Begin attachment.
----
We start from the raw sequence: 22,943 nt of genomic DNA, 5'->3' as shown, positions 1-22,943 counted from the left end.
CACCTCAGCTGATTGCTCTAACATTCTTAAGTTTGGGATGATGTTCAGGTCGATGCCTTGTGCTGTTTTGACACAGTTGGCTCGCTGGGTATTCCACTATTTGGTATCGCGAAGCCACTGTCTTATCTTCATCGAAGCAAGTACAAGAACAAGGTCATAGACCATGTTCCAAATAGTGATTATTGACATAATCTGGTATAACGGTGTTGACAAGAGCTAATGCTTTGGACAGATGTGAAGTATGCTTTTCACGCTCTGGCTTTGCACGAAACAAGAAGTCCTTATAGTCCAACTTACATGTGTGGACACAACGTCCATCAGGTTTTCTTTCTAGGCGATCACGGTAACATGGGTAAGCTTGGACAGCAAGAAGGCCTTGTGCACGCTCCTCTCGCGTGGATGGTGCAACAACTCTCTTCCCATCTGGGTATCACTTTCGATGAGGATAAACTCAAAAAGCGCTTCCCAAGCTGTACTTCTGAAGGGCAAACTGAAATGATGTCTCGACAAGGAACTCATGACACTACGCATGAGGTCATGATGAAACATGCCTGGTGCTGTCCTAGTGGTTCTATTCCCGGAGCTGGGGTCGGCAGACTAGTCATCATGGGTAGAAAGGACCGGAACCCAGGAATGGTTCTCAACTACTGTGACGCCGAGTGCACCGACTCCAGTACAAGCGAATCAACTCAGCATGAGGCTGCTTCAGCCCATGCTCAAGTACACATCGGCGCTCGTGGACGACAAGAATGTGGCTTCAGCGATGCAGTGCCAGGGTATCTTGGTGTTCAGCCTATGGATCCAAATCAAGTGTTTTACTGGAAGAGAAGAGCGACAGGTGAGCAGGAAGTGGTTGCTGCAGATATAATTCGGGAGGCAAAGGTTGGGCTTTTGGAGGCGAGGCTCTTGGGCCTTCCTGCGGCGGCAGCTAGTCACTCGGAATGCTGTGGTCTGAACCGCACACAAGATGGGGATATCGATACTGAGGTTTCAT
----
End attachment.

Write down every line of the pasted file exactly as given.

We start from the raw sequence: 22,943 nt of genomic DNA, 5'->3' as shown, positions 1-22,943 counted from the left end.
CACCTCAGCTGATTGCTCTAACATTCTTAAGTTTGGGATGATGTTCAGGTCGATGCCTTGTGCTGTTTTGACACAGTTGGCTCGCTGGGTATTCCACTATTTGGTATCGCGAAGCCACTGTCTTATCTTCATCGAAGCAAGTACAAGAACAAGGTCATAGACCATGTTCCAAATAGTGATTATTGACATAATCTGGTATAACGGTGTTGACAAGAGCTAATGCTTTGGACAGATGTGAAGTATGCTTTTCACGCTCTGGCTTTGCACGAAACAAGAAGTCCTTATAGTCCAACTTACATGTGTGGACACAACGTCCATCAGGTTTTCTTTCTAGGCGATCACGGTAACATGGGTAAGCTTGGACAGCAAGAAGGCCTTGTGCACGCTCCTCTCGCGTGGATGGTGCAACAACTCTCTTCCCATCTGGGTATCACTTTCGATGAGGATAAACTCAAAAAGCGCTTCCCAAGCTGTACTTCTGAAGGGCAAACTGAAATGATGTCTCGACAAGGAACTCATGACACTACGCATGAGGTCATGATGAAACATGCCTGGTGCTGTCCTAGTGGTTCTATTCCCGGAGCTGGGGTCGGCAGACTAGTCATCATGGGTAGAAAGGACCGGAACCCAGGAATGGTTCTCAACTACTGTGACGCCGAGTGCACCGACTCCAGTACAAGCGAATCAACTCAGCATGAGGCTGCTTCAGCCCATGCTCAAGTACACATCGGCGCTCGTGGACGACAAGAATGTGGCTTCAGCGATGCAGTGCCAGGGTATCTTGGTGTTCAGCCTATGGATCCAAATCAAGTGTTTTACTGGAAGAGAAGAGCGACAGGTGAGCAGGAAGTGGTTGCTGCAGATATAATTCGGGAGGCAAAGGTTGGGCTTTTGGAGGCGAGGCTCTTGGGCCTTCCTGCGGCGGCAGCTAGTCACTCGGAATGCTGTGGTCTGAACCGCACACAAGATGGGGATATCGATACTGAGGTTTCAT